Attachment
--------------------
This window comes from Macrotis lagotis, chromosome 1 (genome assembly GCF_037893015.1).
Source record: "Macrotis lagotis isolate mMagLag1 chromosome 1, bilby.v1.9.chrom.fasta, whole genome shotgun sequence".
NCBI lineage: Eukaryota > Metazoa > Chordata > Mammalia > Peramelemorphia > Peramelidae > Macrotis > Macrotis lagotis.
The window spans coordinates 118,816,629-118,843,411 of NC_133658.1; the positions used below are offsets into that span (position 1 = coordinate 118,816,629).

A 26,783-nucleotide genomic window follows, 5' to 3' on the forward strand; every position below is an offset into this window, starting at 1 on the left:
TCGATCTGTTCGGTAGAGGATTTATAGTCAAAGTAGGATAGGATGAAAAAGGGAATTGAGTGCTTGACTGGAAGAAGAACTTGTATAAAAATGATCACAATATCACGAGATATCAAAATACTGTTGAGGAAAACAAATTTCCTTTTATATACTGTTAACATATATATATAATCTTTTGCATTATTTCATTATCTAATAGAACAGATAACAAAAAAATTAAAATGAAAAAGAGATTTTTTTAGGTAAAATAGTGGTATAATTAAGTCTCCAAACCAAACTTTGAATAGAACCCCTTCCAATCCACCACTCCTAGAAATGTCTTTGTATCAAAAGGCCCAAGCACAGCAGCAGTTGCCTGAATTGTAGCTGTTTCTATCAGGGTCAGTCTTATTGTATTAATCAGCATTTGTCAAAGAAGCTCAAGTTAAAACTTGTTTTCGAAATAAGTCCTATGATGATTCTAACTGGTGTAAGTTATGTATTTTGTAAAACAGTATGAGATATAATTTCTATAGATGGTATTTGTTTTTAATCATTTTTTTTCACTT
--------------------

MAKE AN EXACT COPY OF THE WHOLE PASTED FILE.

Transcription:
This window comes from Macrotis lagotis, chromosome 1 (genome assembly GCF_037893015.1).
Source record: "Macrotis lagotis isolate mMagLag1 chromosome 1, bilby.v1.9.chrom.fasta, whole genome shotgun sequence".
NCBI lineage: Eukaryota > Metazoa > Chordata > Mammalia > Peramelemorphia > Peramelidae > Macrotis > Macrotis lagotis.
The window spans coordinates 118,816,629-118,843,411 of NC_133658.1; the positions used below are offsets into that span (position 1 = coordinate 118,816,629).

A 26,783-nucleotide genomic window follows, 5' to 3' on the forward strand; every position below is an offset into this window, starting at 1 on the left:
TCGATCTGTTCGGTAGAGGATTTATAGTCAAAGTAGGATAGGATGAAAAAGGGAATTGAGTGCTTGACTGGAAGAAGAACTTGTATAAAAATGATCACAATATCACGAGATATCAAAATACTGTTGAGGAAAACAAATTTCCTTTTATATACTGTTAACATATATATATAATCTTTTGCATTATTTCATTATCTAATAGAACAGATAACAAAAAAATTAAAATGAAAAAGAGATTTTTTTAGGTAAAATAGTGGTATAATTAAGTCTCCAAACCAAACTTTGAATAGAACCCCTTCCAATCCACCACTCCTAGAAATGTCTTTGTATCAAAAGGCCCAAGCACAGCAGCAGTTGCCTGAATTGTAGCTGTTTCTATCAGGGTCAGTCTTATTGTATTAATCAGCATTTGTCAAAGAAGCTCAAGTTAAAACTTGTTTTCGAAATAAGTCCTATGATGATTCTAACTGGTGTAAGTTATGTATTTTGTAAAACAGTATGAGATATAATTTCTATAGATGGTATTTGTTTTTAATCATTTTTTTTCACTT